In a preferred embodiment, the nucleotide analogs comprise a detectable label, which can be either a primary or secondary detectable label. Preferred primary labels are those outlined above for interrogation labels. However, the enzymatic incorporation of nucleotides comprising fluorophores is may be poor under many conditions; accordingly, a preferred embodiment utilizes secondary detectable labels. In addition, as outlined below, the use of secondary labels may also facilitate the removal of unextended probes.
In addition, as will be appreciated by those in the art, the single base extension reactions of the present invention allow the precise incorporation of modified bases into a growing nucleic acid strand. Thus, any number of modified nucleotides may be incorporated for any number of reasons, including probing structure-function relationships (e.g. DNA:DNA or DNA:protein interactions), cleaving the nucleic acid, crosslinking the nucleic acid, incorporate mismatches, etc.
In addition to a first nucleotide, the solution also comprises an extension enzyme, generally a DNA polymerase. Suitable DNA polymerases include, but are not limited to, the Klenow fragment of DNA polymerase I, SEQUENASE 1.0 and SEQUENASE 2.0 (U.S. Biochemical), T5 DNA polymerase and Phi29 DNA polymerase. If the NTP is complementary to the base of the detection position of the target sequence, which is adjacent to the extension primer, the extension enzyme will add it to the extension primer at the readout position. Thus, the extension primer is modified, i.e. extended, to form a modified primer, sometimes referred to herein as a “newly synthesized strand”. If desired, the temperature of the reaction can be adjusted (or cycled) such that amplification occurs, generating a plurality of modified primers.
In addition, since unextended primers do not comprise labels, the unextended primers need not be removed. However, they may be, if desired, as outlined below; for example, if a large excess of primers are used, there may not be sufficient signal from the extended primers competing for binding to the surface.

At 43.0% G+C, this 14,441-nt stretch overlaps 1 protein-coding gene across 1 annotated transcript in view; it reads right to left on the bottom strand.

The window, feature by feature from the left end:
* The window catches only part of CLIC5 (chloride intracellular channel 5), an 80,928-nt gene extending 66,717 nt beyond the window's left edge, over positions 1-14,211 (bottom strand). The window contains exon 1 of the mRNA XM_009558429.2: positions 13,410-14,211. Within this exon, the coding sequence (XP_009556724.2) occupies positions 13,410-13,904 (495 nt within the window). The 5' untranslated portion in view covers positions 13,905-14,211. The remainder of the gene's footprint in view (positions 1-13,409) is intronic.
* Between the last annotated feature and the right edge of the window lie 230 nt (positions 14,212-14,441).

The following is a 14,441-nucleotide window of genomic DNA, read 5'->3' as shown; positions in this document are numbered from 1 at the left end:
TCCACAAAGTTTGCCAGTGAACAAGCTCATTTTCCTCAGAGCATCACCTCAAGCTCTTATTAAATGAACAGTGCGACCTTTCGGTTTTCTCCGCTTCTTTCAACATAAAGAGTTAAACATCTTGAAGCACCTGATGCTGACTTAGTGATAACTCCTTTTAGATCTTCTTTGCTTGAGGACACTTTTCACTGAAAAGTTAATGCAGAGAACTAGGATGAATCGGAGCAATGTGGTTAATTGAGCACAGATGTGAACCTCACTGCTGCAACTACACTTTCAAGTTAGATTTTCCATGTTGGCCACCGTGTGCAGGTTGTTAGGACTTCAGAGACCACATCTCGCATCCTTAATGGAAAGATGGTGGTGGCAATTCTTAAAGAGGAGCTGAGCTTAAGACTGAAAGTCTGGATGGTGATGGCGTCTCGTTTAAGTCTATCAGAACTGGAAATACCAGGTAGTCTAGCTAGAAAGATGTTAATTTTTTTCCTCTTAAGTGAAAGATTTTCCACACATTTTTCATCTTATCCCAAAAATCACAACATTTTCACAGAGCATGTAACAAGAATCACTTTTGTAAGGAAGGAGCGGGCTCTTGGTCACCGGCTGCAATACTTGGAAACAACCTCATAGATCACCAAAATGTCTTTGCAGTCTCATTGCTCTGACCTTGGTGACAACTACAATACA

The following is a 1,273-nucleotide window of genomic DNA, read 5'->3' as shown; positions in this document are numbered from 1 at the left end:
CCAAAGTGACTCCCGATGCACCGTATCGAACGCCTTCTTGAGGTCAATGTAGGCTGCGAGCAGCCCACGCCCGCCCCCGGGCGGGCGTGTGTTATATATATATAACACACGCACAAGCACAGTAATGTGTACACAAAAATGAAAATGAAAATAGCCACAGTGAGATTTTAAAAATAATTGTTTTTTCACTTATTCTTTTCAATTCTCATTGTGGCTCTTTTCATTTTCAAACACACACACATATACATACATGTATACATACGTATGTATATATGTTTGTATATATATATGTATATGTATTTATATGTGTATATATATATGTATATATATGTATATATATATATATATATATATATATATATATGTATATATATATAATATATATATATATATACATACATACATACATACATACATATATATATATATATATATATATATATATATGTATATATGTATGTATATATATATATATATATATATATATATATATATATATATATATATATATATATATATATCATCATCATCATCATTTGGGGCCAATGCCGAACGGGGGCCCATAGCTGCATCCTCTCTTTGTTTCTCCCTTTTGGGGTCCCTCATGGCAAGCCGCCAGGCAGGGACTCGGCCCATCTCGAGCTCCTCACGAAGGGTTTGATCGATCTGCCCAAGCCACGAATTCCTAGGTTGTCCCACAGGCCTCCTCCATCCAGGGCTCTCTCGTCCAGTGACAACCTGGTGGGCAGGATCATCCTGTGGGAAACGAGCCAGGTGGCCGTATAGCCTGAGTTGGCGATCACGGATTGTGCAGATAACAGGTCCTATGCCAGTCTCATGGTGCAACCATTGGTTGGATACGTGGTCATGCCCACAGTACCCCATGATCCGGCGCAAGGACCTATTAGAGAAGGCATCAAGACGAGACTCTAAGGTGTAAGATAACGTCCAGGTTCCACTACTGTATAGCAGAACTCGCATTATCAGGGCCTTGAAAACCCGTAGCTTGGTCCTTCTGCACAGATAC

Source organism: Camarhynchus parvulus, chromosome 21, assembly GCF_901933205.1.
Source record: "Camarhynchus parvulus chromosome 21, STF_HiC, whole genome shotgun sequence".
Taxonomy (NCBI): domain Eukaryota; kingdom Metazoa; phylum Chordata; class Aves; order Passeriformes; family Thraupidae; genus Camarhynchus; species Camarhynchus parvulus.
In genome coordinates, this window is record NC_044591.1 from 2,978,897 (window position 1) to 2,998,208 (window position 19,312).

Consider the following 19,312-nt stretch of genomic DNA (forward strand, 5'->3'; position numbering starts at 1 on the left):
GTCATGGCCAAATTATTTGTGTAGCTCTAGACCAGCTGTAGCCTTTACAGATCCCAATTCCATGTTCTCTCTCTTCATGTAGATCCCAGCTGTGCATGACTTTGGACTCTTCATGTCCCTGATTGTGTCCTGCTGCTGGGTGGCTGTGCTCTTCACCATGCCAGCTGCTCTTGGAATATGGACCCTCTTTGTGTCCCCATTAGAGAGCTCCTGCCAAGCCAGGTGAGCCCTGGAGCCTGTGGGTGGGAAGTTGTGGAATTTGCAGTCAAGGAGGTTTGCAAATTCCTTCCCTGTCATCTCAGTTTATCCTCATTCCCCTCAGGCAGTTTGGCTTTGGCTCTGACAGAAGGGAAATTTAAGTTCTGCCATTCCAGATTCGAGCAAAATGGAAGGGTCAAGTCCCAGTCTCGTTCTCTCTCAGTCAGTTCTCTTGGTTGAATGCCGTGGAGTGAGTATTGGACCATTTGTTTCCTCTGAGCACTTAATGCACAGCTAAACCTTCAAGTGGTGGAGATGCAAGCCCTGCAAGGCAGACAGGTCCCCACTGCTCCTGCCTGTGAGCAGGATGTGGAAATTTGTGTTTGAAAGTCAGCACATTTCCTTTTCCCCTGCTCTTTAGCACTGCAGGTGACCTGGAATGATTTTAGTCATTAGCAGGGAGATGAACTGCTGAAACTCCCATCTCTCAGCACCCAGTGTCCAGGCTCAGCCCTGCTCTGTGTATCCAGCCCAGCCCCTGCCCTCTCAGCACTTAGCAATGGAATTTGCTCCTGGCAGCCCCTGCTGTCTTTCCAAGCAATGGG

As will be appreciated by those in the art, the determination of the base at the detection position can proceed in several ways. In a preferred embodiment, the reaction is run with all four nucleotides (assuming all four nucleotides are required), each with a different label, as is generally outlined herein.
Alternatively, a single label is used, by using four reactions: this may be done either by using a single substrate and sequential reactions, or by using four arrays. For example, dATP can be added to the assay complex, and the generation of a signal evaluated; the dATP can be removed and dTTP added, etc. Alternatively, four arrays can be used; the first is reacted with dATP, the second with dTTP, etc., and the presence or absence of a signal evaluated.
Alternatively, ratiometric analysis can be done; for example, two labels, “A” and “B”, on two substrates (e.g. two arrays) can be done. In this embodiment, two sets of primer extension reactions are performed, each on two arrays, with each reaction containing a complete set of four chain terminating NTPs. The first reaction contains two “A” labeled nucleotides and two “B” labeled nucleotides (for example, A and C may be “A” labeled, and G and T may be “B” labeled). The second reaction also contains the two labels, but switched; for example, A and G are “A” labeled and T and C are “B” labeled. This reaction composition allows a biallelic marker to be ratiometrically scored; that is, the intensity of the two labels in two different “color” channels on a single substrate is compared, using data from a set of two hybridized arrays. For instance, if the marker is A/G, then the first reaction on the first array is used to calculate a ratiometric genotyping score; if the marker is A/C, then the second reaction on the second array is used for the calculation; if the marker is G/T, then the second array is used, etc. This concept can be applied to all possible biallelic marker combinations. “Scoring” a genotype using a single fiber ratiometric score allows a much more robust genotyping than scoring a genotype using a comparison of absolute or normalized intensities between two different arrays.